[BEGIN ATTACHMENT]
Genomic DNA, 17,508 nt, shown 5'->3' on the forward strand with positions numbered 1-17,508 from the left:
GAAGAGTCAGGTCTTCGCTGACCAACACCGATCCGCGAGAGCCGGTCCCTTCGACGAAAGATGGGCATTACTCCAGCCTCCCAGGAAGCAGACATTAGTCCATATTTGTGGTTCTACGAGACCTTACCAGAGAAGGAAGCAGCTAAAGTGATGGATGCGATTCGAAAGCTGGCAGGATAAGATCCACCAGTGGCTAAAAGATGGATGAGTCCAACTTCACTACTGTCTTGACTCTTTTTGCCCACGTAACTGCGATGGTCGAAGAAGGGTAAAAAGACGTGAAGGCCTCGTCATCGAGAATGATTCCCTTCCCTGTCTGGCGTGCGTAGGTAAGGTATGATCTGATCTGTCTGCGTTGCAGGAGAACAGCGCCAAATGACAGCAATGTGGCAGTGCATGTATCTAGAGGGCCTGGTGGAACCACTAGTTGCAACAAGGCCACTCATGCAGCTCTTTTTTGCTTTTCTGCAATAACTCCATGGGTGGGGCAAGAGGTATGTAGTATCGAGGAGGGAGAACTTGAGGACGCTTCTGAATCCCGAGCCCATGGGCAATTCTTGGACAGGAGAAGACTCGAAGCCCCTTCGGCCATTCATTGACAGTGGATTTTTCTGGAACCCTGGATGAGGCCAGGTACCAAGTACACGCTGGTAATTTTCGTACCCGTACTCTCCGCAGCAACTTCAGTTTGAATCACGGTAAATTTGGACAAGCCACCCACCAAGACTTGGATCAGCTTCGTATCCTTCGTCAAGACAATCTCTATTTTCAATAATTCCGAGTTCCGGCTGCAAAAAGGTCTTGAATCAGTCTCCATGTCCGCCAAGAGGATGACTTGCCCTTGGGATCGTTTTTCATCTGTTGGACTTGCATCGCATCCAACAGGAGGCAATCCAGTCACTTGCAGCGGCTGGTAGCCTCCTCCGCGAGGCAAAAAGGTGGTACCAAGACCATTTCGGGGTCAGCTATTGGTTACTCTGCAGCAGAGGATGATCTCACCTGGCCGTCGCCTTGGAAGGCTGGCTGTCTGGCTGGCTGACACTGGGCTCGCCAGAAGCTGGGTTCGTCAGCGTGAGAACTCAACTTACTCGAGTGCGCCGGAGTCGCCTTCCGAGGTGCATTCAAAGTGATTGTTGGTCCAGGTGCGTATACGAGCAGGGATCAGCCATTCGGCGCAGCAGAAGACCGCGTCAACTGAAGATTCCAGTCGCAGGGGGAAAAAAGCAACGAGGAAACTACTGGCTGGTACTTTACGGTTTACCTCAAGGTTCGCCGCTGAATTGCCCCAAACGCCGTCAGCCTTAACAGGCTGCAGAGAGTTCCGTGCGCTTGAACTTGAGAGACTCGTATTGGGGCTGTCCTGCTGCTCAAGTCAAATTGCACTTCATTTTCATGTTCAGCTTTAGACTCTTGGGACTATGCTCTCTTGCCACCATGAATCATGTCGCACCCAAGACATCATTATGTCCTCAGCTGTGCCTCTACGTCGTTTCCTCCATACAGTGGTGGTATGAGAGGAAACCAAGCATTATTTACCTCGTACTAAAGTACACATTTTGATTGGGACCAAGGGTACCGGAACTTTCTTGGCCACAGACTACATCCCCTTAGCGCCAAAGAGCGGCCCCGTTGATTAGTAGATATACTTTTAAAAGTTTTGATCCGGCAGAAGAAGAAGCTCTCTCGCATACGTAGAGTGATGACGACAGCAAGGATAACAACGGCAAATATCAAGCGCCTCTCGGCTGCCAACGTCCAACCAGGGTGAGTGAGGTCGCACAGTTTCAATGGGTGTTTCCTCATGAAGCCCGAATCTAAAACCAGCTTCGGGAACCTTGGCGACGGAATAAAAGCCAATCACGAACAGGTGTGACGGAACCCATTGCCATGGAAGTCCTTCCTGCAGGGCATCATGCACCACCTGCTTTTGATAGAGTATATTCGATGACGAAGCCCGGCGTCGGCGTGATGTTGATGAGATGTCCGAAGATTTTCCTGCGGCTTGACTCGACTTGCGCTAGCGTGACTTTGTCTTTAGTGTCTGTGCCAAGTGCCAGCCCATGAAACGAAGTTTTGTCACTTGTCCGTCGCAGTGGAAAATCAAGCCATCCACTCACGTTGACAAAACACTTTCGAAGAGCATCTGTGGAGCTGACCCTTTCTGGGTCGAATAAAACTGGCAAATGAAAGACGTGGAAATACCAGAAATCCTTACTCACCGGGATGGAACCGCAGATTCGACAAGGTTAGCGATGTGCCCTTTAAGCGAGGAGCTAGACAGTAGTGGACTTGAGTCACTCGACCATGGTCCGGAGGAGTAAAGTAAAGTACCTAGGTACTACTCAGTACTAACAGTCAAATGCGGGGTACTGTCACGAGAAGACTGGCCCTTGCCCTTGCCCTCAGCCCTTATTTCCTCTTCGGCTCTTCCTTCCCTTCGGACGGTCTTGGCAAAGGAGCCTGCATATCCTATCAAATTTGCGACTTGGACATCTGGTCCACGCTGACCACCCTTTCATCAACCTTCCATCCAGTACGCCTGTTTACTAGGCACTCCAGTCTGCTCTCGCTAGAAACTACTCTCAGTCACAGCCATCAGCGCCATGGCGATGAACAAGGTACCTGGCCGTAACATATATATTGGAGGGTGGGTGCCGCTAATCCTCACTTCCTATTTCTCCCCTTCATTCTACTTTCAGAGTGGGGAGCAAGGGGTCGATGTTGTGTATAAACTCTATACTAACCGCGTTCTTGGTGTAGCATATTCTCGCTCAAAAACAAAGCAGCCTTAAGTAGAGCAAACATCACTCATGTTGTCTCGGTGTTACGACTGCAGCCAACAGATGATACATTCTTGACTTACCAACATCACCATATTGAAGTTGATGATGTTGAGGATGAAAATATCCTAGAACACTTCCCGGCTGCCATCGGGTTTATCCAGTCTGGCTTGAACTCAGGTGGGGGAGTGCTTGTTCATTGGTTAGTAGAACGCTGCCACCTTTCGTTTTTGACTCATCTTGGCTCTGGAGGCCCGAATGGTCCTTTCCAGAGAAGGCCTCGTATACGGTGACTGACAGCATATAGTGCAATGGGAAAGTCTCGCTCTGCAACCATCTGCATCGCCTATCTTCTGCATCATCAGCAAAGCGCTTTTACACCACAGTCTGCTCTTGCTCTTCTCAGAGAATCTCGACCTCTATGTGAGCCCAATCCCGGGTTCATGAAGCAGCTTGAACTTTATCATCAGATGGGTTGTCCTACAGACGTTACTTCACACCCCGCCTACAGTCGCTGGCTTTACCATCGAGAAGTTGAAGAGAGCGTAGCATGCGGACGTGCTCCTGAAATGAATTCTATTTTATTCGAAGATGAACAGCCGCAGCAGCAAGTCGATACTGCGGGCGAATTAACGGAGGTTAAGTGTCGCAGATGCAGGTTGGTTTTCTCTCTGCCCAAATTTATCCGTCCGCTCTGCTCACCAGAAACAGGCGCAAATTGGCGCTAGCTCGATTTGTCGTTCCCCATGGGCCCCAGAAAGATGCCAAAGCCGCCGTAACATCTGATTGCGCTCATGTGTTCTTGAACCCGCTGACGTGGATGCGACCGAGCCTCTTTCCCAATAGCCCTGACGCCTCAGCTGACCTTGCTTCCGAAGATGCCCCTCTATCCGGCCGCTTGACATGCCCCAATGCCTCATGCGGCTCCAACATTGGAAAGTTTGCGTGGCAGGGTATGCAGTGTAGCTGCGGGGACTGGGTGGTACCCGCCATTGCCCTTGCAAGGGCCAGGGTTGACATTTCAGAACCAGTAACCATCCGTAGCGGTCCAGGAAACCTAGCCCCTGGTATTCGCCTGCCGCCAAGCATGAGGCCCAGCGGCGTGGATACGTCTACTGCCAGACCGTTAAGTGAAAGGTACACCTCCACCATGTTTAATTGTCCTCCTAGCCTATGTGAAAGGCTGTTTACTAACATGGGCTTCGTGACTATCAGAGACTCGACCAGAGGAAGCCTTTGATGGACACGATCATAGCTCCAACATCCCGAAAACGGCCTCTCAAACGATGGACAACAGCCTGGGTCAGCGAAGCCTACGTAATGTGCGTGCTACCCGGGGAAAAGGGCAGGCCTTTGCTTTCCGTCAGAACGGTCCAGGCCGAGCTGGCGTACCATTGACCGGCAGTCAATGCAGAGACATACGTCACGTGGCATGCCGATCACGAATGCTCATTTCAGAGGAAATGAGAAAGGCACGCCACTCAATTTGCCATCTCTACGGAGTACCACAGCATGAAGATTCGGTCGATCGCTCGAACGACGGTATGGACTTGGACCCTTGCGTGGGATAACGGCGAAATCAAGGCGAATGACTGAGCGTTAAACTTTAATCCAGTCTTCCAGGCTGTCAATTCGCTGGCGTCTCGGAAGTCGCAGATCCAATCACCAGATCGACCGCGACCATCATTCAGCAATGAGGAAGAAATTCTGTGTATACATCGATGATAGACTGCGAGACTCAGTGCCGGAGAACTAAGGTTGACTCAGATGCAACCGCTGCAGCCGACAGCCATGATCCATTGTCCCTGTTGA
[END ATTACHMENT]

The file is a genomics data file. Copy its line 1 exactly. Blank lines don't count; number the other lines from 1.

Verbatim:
Genomic DNA, 17,508 nt, shown 5'->3' on the forward strand with positions numbered 1-17,508 from the left: